Powerful rainstorms hit Italy on Tuesday, with the worst affected areas in the south and Venice, where there was widespread flooding.
The heavy rainfall closed schools in several southern cities including Taranto, Brindisi, and Matera, as well as the Sicilian cities of Pozzallo and Noto, according to the national weather service.
In Matera, this year's European Capital of Culture, a tornado caused trees and lamp posts to fall, damaging numerous roofs and buildings. No injuries were reported.
Strong precipitation was seen all along the western coast of the country from Tuscany to the southern region of Campania, including the northeast of Sardinia.
In Venice, the famous St. Mark's Square was submerged due to the exceptionally intense "acqua alta," or high waters, which were expected to exceed 4.5 feet (1.4 metres).
The square is particularly affected by the high tides, as it is located in one of the lowest parts of the city.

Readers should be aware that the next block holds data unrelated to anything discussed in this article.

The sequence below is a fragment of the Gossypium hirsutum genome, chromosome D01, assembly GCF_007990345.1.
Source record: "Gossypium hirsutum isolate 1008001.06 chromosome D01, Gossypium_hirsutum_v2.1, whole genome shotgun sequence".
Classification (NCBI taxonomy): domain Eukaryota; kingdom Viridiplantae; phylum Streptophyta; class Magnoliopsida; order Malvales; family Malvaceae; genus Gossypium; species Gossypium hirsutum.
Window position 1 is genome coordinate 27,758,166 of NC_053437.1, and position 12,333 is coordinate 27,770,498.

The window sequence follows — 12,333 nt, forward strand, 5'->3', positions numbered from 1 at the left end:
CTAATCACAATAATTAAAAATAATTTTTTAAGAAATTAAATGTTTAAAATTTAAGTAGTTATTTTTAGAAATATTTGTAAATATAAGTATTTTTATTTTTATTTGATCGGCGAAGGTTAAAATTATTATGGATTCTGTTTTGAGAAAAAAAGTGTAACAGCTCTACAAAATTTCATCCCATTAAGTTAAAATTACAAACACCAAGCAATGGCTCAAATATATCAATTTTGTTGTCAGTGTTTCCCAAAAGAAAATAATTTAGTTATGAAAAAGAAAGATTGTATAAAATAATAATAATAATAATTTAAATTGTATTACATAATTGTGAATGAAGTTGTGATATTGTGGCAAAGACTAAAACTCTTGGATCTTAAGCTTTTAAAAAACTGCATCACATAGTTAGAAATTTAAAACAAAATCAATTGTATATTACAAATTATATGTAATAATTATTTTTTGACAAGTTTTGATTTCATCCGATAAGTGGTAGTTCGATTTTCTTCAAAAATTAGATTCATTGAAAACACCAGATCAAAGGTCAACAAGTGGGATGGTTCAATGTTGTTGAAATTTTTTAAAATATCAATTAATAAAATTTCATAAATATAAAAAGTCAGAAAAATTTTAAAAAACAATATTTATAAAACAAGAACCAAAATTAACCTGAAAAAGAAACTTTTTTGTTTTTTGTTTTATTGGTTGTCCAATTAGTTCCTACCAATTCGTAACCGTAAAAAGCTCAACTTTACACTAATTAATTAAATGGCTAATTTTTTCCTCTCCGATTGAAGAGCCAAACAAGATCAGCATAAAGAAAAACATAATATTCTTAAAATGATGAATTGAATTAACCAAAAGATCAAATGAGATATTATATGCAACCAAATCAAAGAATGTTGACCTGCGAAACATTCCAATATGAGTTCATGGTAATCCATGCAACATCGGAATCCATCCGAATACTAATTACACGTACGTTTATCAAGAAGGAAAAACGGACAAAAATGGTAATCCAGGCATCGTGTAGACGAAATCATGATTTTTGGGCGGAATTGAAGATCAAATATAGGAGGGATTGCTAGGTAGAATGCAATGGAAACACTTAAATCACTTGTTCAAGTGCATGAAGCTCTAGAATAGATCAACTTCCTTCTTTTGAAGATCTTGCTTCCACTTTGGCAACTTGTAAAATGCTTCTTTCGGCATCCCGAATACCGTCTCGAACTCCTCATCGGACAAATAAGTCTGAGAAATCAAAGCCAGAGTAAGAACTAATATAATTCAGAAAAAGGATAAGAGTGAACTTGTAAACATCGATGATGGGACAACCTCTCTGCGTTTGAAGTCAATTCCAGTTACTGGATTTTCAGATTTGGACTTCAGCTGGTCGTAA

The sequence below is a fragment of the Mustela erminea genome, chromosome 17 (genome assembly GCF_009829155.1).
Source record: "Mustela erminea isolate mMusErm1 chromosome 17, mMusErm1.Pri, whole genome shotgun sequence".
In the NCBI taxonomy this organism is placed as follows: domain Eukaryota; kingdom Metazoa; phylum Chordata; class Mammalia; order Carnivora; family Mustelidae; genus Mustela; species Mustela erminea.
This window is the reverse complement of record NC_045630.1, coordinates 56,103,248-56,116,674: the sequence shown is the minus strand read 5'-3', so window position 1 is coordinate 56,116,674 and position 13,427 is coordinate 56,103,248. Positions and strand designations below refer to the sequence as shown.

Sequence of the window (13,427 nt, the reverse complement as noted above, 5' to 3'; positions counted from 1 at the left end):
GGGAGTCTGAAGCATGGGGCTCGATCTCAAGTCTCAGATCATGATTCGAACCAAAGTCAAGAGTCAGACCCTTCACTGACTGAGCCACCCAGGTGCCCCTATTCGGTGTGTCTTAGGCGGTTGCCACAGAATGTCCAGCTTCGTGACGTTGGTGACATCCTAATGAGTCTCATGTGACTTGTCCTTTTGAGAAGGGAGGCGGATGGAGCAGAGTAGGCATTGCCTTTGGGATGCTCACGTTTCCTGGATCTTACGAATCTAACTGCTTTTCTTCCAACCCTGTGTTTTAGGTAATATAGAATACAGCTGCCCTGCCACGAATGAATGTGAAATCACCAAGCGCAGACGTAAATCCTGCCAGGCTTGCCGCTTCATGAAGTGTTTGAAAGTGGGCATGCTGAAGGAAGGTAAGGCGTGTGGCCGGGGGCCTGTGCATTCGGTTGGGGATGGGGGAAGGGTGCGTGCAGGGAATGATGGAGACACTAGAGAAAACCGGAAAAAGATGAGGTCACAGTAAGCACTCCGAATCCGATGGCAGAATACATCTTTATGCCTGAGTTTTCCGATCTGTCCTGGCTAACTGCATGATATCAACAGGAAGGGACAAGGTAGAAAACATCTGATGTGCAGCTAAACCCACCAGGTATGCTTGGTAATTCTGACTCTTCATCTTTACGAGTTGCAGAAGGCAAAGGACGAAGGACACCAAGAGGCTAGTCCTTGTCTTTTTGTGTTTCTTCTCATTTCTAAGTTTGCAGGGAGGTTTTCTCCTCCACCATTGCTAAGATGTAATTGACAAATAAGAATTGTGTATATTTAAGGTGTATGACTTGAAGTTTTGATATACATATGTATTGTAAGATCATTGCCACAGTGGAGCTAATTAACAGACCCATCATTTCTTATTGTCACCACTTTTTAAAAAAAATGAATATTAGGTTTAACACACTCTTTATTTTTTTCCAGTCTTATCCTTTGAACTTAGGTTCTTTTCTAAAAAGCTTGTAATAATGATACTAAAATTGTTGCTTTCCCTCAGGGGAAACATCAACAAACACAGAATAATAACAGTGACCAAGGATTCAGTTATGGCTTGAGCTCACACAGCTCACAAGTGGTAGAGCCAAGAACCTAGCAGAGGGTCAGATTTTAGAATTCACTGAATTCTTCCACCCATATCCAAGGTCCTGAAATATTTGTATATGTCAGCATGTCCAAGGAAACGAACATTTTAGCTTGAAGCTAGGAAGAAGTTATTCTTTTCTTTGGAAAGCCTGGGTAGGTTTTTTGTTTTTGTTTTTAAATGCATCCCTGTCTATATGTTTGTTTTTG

The vestibule of the basilica was also inundated with water, and authorities planned to watch the building overnight.
Pierpaolo Campostrini, a member of St. Mark's council, said the scale of the flooding on Tuesday had only been seen five times in the long history of the basilica, where construction began in 828 and which was rebuilt after a fire in 1063.
Most worryingly, Campostrini said, three of those five episodes occurred in the last 20 years, most recently in 2018.
The highest tide recorded in Venice was in 1966, when the water reached 6.3 feet.
The city sits at between 3-4 feet.
Since 2003, a massive infrastructure project has been underway to protect the city, but it has been plagued by cost overruns, scandals and delays.
The plan calls for the construction of 78 floating gates to protect Venice's lagoon during high tides.
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